To Mrs Humphrey, n.d. [?1885-1895]. Asking her to call in. Dated according to the address (16 Tite Street).
Clark Library; W6721L H926.
Small, I. (1993) Oscar Wilde Revalued, p. 36 (transcript).

To Mrs Humphrey, n.d. [?1885-1895]. Asking her to communicate with a Mr Ledger. Dated according to the address (16 Tite Street).
Harry Ransom Center, The University of Texas at Austin.
Small, I. (1993) Oscar Wilde Revalued, p. 58 (transcript).

To ‘Humphrey’, n.d. [?1885-1895]. Asking recipient to write to Mrs Humphrey. Dated according to the address (16 Tite Street).
Clark Library; W6721L U58.
Small, I. (1993) Oscar Wilde Revalued, p. 37 (transcript).

To Philippa Knott, n.d. [1885-1895]. About Wilde’s illness and ‘war with the academy.’ Dated according to the address (16 Tite Street).
Herbert, A. J. (ed.), Autograph Prices Current, Vol. 5, 1919-1921; p. 207 view source (HathiTrust) | Archive (description).
Christie’s; Fine Printed Books and Manuscripts Including Americana; sale 2227; 4 Dec. 2009; lot 144; view source | WBM (quotation/transcript).

To Mrs Morgan, n.d. [?1885-1895]. The date is arbitrary.
British Library; RP 4323; view source

To Mr Mundella, n.d. [1885-1895]. Asking to meet with the recipient at the House of Commons or at his (the recipient’s) house. Dated according to the address (Chelsea). I thank Wolfgang Maier-Sigrist for informing me of this letter (personal communication, 8 May 2023).
Maggs Bros; catalogue 488; Spring 1927; p. 268; Lot 659; view source (HathiTrust) | Archive (quotation).

To [Mr] Murphy, n.d. [1885-1895]. Requesting he return a copy of Emerson’s Essays. Dated according to the address (16 Tite Street).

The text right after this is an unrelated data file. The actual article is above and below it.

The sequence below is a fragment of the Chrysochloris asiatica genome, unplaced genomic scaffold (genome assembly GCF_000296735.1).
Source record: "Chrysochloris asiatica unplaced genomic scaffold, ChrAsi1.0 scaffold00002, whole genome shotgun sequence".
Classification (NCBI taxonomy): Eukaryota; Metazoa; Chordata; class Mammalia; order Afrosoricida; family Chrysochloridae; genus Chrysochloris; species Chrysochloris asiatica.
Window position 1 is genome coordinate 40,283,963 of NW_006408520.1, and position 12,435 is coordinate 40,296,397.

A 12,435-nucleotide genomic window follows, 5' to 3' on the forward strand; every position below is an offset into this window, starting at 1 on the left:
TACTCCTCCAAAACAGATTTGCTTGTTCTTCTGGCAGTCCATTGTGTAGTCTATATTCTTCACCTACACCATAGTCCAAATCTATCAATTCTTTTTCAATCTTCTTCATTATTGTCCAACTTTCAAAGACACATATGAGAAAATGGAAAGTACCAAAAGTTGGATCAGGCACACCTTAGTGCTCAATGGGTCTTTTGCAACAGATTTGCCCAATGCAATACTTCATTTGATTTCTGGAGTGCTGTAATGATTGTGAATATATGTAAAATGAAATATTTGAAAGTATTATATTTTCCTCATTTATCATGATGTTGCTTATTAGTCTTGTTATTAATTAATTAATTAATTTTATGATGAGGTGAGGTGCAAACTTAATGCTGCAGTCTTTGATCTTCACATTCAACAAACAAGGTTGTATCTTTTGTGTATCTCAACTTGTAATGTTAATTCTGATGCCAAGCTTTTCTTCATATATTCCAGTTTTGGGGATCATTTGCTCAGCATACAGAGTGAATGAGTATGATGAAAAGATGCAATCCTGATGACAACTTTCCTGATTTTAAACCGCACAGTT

Christie’s; The Halsted B. Vander Poel Collection of English Literature; sale 6973; 3 Mar. 2004; lot 251; view source | WBM (quotation).
Bonhams; Books, Maps, Manuscripts and Historical Photographs, including the Property of the late Michael Silverman; sale 18992; 22 Nov. 2011; lot 194; view source | WBM (quotation; facsimile, pp. 2-3 of 3).
Xiling Yinshe Auction; 2018 Spring Auction – Six Senses of Childhood: Special Sale of Letters and Comics; 7–9 July 2018; lot 3048; view source | WBM (facsimile).

To ‘Violet Fane’ [Lady Mary Montgomerie Singleton], n.d. [1885-1895]. Suggesting the plot of a one-act play for her to write. I thank Wolfgang Maier-Sigrist for informing me of this letter (personal communication, 19 May and 22 Jun. 2023).
Sotheby, Wilkinson & Hodge; Catalogue of Valuable Autograph Letters and Historical Documents; 10-12 Mar. 1920; p. 58; lot 452; view source (partial transcript).

To Mr Stockton, n.d. [1885-1895]. Inviting him and his wife to tea. Dated according to the address (16 Tite Street).
Wilde, O. (1907) The Writings of Oscar Wilde: Epigrams, pp. 228-30; view source (HathiTrust) | Archive (facsimile).

To ‘Arthur’, n.d. [1885-1895]. Wishing him a Happy New Year. Dated according to the address (16 Tite Street).
Christie’s; Printed Books, Including Autographed Letters; sale 6307; 19 Nov. 1993; lot 311; view source | WBM (description).

To ‘Fred’, 2 Apr. [1885-1895]. Inviting him to dine. Dated according to the address (16 Tite Street).
Bonhams; Books, Maps, Manuscripts and Historical Photographs; sale 17860; 23 Nov. 2010; lot 36; view source | WBM (quotation; facsimile).

To ‘Tristram’, n.d. [1885-1895]. Inviting him to ‘[c]ome in at tea-time tomorrow’. Dated according to the address (16 Tite Street).
Wilde, O. (1907) The Writings of Oscar Wilde: Epigrams, p. 215; view source (HathiTrust) | Archive (facsimile).

To ‘Viking’, n.d. [1885-1895]. Inviting him to lunch. Dated according to the address (16 Tite Street), though Donald Mead dates it more precisely to 1889-1893. He also suggests that the recipient may be the actress Elizabeth Robins, who appeared in Hedda Gabler from 24 Apr. 1891.
Swann Galleries; Autographs; sale 2095; 30 Nov. 2006; lot 293; view source | WBM (transcript; facsimile).
Mead, D. (2022) More unpublished Oscar Wilde letters, The Wildean, 61, 79-104 (transcript; facsimile).